• 2022.03.02
  • Hit by omicron (Part II)
Everything I told you about in my last post still wasn’t the end of our battle with omicron.

Despite everything that was going on, we decided to make a hasty trip back to Japan. This was before the omicron variant was announced.
The problem was, my visa had already expired.
Thinking back on it now, that was probably when this whole wave of negativity started.
Portugal had a special system in place where you got an automatic extension if your ID or other personal documentation expired during the Emergency Declaration, but even with the extension, my visa still would have expired while I was back in Japan. It would be like returning to Portugal without a valid ID, threatening my ability to get into the EU. I needed to reach out to schedule extension procedures, but nobody had any availability and the phones were always busy. I tried multiple different ways to request expedited procedures, but all were turned down, and in the end, I couldn’t get a hold of the immigration office at all.
I asked around and learned that everyone was having problems—to the point that you were lucky if you could get an appointment anywhere in the country (you can submit your application to any of them).
I think one of the reasons was that the UK had left the European Union, meaning that the many British citizens living in Portugal now had to apply for visas. Another reason was that the immigration office had been shuttered following an incident where Portuguese border officials had left a Ukrainian man to die at the airport. The Ukrainian man had caused an uproar when he was denied entry at the airport, so the immigration officers called him into the back, tied him up, and beat him. He ended up dying from his injuries, and the incident became a huge problem for the Portuguese government.

My beat-up, falling-apart visa… made of cheap paper and rough, so it looks fake every time I try to use it to get through another EU country

At first, our plan to go to Japan involved me and my son going back to Japan early and then my husband Momo and our daughter following a week later.

But the Africa incident prevented Momo from coming back to Portugal before the date I and my son were scheduled to leave for Japan—not to mention that he would be forced to quarantine for a week, so even he wouldn’t have been able to make his flight to Japan with our daughter.

The first thing Momo did was switch to an open ticket, while the rest of us decided to reschedule our flights. But because the Japanese government was restricting entry into the country, every single flight was full.
I spent hours on the phone and in chats with the airlines and travel agents each day, but it seemed like there were virtually no solutions.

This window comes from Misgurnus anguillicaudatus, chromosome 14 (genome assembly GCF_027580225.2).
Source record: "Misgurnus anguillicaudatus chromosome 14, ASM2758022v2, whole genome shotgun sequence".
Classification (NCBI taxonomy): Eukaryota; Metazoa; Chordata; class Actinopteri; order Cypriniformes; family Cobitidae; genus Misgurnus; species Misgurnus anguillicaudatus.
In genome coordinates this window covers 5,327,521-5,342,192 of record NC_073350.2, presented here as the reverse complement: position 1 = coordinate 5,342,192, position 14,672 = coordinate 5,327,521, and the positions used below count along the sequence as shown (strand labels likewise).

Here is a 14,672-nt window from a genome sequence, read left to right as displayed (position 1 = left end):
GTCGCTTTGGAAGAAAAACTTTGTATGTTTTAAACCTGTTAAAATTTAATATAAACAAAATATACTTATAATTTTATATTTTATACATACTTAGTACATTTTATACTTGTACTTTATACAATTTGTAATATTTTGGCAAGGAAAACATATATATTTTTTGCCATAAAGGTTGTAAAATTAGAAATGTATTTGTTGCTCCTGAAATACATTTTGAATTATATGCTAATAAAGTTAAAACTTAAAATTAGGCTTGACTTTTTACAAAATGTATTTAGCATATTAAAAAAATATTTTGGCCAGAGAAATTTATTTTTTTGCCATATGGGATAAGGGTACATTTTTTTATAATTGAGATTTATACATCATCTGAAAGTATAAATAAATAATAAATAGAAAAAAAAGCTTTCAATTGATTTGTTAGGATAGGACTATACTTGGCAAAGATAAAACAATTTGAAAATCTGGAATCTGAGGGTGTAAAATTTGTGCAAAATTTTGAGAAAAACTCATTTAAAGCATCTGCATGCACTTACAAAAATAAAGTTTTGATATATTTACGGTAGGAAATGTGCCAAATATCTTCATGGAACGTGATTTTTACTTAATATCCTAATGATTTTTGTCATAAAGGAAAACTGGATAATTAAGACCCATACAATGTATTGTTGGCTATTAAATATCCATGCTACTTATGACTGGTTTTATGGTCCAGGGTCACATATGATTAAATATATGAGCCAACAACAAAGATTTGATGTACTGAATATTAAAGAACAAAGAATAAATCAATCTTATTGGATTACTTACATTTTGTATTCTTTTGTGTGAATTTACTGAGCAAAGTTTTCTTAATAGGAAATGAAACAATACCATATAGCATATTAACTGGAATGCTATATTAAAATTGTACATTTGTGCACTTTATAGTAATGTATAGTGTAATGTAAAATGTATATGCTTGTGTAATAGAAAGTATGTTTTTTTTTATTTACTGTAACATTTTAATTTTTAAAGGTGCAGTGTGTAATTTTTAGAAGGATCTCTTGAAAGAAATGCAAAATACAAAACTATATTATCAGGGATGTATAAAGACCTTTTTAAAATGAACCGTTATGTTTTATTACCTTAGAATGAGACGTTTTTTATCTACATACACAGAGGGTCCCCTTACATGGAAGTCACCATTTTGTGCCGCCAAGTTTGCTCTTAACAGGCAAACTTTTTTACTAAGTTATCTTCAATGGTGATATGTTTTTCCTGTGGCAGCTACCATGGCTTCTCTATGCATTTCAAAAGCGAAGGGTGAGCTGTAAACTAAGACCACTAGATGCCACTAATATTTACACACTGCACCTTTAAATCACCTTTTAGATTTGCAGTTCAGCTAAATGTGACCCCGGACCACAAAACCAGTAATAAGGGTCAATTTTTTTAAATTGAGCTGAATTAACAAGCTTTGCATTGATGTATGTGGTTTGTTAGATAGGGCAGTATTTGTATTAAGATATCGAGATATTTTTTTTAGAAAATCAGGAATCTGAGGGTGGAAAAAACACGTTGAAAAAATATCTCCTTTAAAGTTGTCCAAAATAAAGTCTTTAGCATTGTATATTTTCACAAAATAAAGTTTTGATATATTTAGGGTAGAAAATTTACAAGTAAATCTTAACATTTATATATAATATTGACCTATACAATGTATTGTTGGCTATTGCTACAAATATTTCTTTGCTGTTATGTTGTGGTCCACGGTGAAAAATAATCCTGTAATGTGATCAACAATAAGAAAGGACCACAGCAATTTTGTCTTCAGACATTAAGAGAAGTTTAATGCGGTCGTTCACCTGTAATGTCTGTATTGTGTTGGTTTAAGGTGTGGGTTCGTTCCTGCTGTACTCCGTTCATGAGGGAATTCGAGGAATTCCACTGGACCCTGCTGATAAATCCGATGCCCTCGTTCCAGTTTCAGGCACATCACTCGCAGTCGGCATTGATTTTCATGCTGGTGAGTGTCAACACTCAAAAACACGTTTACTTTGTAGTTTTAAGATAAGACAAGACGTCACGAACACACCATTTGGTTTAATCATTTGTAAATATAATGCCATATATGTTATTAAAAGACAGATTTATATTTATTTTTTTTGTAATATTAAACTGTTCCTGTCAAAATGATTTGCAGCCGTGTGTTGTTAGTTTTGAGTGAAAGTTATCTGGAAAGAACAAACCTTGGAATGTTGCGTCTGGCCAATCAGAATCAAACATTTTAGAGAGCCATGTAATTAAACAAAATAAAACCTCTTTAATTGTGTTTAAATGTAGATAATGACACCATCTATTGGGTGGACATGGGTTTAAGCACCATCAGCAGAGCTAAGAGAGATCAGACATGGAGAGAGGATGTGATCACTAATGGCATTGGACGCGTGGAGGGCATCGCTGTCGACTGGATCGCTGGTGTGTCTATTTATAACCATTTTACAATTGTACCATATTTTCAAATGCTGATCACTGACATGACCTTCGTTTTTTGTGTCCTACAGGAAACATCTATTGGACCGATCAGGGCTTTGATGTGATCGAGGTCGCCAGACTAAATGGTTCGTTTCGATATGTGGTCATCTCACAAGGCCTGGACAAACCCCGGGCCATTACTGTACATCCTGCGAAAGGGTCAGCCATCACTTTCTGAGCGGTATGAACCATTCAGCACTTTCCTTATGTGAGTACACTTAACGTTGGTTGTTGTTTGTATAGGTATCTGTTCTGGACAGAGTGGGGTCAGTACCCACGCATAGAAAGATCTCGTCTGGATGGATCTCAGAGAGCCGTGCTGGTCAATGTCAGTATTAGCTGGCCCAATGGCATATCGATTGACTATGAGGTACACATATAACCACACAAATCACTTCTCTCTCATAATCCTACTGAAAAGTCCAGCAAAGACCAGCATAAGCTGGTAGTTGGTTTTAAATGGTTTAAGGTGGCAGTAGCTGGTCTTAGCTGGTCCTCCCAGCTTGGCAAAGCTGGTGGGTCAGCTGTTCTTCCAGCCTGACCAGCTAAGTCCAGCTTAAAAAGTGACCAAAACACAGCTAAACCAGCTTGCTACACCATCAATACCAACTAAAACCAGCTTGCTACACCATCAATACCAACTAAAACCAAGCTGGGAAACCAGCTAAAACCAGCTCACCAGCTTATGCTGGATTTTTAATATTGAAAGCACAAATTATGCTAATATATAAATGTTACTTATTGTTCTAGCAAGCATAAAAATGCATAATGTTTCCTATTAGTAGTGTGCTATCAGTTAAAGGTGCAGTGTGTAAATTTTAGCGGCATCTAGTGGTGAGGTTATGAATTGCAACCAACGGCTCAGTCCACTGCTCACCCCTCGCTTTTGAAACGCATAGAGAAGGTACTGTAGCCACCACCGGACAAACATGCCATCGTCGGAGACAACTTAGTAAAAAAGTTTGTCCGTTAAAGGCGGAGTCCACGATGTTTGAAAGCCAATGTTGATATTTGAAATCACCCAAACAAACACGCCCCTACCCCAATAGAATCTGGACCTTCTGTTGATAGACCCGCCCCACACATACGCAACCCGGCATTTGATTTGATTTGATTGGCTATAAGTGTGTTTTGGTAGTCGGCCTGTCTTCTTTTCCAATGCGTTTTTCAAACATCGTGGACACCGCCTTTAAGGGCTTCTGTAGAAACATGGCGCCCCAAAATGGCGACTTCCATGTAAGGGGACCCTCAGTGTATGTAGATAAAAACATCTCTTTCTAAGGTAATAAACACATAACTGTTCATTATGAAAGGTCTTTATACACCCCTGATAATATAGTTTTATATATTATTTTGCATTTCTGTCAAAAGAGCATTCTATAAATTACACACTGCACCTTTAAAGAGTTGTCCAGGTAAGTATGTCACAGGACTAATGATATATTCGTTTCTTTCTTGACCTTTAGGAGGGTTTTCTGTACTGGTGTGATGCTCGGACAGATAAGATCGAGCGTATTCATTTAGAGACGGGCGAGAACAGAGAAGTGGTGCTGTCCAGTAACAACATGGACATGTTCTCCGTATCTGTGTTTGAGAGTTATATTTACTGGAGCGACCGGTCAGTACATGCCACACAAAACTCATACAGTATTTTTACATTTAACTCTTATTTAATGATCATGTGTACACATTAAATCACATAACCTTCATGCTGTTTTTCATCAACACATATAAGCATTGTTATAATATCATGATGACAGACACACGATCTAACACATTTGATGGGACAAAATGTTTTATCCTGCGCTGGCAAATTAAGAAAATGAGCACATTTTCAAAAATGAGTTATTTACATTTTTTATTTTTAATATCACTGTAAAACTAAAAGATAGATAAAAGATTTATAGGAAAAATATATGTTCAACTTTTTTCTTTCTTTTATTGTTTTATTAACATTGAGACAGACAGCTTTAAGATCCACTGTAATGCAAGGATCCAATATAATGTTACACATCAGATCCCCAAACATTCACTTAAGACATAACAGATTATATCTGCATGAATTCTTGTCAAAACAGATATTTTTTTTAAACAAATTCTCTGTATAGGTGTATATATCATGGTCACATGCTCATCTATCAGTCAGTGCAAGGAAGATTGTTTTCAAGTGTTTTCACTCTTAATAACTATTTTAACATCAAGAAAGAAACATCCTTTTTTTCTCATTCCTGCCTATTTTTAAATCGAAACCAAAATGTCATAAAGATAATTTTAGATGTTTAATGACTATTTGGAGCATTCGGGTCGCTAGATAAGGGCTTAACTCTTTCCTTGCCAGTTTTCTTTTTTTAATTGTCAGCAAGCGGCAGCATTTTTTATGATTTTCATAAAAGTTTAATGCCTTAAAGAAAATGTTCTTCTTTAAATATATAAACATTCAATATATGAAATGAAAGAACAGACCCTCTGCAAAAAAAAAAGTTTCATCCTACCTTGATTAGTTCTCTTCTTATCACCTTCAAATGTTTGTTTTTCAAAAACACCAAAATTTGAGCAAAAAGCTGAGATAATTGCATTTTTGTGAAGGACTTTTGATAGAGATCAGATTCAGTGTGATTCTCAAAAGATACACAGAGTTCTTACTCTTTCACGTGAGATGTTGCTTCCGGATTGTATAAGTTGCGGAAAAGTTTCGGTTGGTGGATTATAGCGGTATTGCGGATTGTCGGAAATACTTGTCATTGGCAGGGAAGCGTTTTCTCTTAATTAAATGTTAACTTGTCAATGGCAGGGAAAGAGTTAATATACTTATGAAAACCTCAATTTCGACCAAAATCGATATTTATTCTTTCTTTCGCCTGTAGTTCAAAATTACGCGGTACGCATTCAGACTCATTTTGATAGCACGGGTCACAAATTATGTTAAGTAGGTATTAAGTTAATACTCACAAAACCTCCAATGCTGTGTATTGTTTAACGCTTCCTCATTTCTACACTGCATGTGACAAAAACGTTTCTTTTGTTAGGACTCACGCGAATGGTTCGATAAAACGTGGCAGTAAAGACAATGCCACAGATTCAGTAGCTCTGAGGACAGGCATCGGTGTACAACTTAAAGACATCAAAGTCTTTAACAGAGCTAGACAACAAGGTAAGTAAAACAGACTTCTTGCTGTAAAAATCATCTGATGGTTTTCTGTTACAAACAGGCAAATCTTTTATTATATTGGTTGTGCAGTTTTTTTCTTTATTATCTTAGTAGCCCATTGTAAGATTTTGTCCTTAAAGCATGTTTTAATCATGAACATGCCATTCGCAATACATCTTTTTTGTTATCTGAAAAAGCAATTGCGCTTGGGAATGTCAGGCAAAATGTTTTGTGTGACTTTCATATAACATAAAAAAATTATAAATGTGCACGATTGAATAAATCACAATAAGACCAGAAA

Everything seemed hopeless, so two days before my son and I were scheduled to leave, I changed the kids’ tickets to open tickets as well and kept just my own plans to return. But that would mean leaving them alone for nearly two days while they waited for Momo to get back (at this point, the schedule for his Portuguese charter had been decided). Our kids were used to being left alone from the time they were young, but they’d never spent a whole night just the two of them. I was most worried about them fighting and forgetting to take care of the animals on time, so I arranged for them to each stay at a friend’s house and asked the next-door neighbor to look after the animals. They then said that it would be ok to leave them. I believed them and started rushing around like crazy to pack and look around for some place to get a PCR test without an appointment.
In the midst of all this, the Japanese government eased their entry restrictions somewhat—so all the airlines began opening up seats on flights that had previously been full. In a frenzy I contacted my husband in Mozambique and my family in Japan to tell them that I would be coming home with my two kids in tow.
I had them change my ticket to an open ticket and purchased new tickets for the three of us. It was a little later than we had originally planned to go, but I was at least able to secure a little time when the four of us could be there together.


  • Megumi Ota
  • JobConservator, interpreter, and coordinator / Insitu (restoration), Kaminari-sama / Novajika, and others

I’m a conservator and preservationist living in Portugal. I specialize primarily in paintings (murals) and gold leaf design, and am involved with UNESCO World Heritage structures as well as the interior of the Palace of Belém. I derive great satisfaction from having close ties to my community in the rural village near the Silver Coast where I live. My hobby is gardening.

View a list of Megumi Ota's

What's New


What's New